The Pew Research Center report released Tuesday finds a favourable view of the U.S. among only 35 per cent of Canadians surveyed, the lowest level recorded since Pew began polling north of the Canada-U.S. border in 2002.
“Like all countries surveyed this year, Canada’s favourable rating of the U.S. dropped sharply in 2017 as confidence in the U.S. president plummeted,” the centre said in a release.
“In the more than three years since Trump first took office, views have slowly shifted, but 2020 sees the lowest ratings for the U.S. in Canada since Pew Research Center began polling there almost two decades ago.”
The finding tracks an identical trend among all 13 countries involved in the poll — record lows were also recorded in the U.K., France, Germany, Japan and Australia.
Only 20 per cent of the poll’s 1,037 Canadian respondents expressed confidence in Trump himself, the lowest presidential rating Pew has ever recorded in Canada and a precipitous drop from the 83 per cent support for Barack Obama they found in 2016.
Driving the negative numbers is Trump’s response to the COVID-19 pandemic, which was panned in every country surveyed including Canada, where it gets a passing grade from only 16 per cent of those surveyed.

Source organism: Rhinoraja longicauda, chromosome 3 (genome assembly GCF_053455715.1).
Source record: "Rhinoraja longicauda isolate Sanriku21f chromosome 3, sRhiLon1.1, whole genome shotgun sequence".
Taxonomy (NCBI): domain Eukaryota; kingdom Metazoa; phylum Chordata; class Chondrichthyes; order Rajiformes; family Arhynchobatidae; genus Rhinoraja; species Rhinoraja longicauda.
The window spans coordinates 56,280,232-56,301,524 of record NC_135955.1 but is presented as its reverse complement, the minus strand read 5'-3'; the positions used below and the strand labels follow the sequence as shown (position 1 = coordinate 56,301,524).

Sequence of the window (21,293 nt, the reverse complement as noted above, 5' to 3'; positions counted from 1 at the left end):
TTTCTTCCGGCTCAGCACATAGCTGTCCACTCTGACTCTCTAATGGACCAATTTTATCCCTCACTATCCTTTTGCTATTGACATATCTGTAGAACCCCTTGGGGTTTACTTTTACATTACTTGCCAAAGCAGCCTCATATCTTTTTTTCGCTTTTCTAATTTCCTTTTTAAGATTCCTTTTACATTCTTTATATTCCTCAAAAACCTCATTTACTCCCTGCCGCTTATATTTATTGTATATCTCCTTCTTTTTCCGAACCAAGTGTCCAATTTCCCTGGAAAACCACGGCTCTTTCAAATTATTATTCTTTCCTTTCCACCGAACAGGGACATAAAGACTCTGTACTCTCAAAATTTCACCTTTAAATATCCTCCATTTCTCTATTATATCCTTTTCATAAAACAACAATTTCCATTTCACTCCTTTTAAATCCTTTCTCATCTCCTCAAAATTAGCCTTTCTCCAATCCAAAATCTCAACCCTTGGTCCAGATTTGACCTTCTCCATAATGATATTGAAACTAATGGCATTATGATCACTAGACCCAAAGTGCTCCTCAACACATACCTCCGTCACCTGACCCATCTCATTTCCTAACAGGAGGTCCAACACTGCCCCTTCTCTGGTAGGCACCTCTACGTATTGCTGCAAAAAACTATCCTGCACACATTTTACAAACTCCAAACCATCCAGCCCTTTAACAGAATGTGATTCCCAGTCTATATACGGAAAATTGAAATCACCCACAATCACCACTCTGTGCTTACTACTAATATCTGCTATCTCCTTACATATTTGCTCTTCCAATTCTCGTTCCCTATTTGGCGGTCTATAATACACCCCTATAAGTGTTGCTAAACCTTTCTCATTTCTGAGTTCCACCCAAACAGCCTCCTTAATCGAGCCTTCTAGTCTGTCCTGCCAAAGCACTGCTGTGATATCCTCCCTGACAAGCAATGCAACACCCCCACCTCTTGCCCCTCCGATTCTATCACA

“In no country surveyed do more than a fifth think the U.S. has done at least a somewhat good job dealing with the virus, and a median of only 15 per cent across the 13 countries polled consider the country’s handling of the virus to be effective,” the centre said.
Out of the 83 per cent of Canadian participants unimpressed with the U.S. response, 57 per cent rated it as “very bad” and 26 per cent as “somewhat bad.”
“In every country surveyed, roughly eight-in-ten or more say the U.S. has handled the virus badly. And, in 11 of the 13 countries surveyed, half or more say the U.S. has done a very bad job dealing with the coronavirus outbreak.”
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The Canadian portion of the poll was conducted by telephone between June 15 and July 27, and carries a margin of error of 3.7 percentage points, 19 times out of 20.
Pew acknowledged in the survey that the racial tensions and public fury over the police killing of George Floyd, whose death in May on a Minneapolis street with an officer’s knee on his neck triggered a tidal wave of outrage that washed over the world throughout the summer, could have affected the results as well.
The centre conducted a separate survey on 2020’s global reckoning on race during the same period it was gathering data on international impressions of the United States. That study examined how Black Lives Matter was reflected in the social media feeds of lawmakers and legislators in four countries, including Canada.
About 44 per cent of Canadian members of Parliament tweeted references to Floyd and Black Lives Matter during the period of the latest survey was conducted, the centre said.
“Concerns about racial injustice fit into a broader pattern of decline in the belief that the U.S. government respects the personal freedoms of its people.”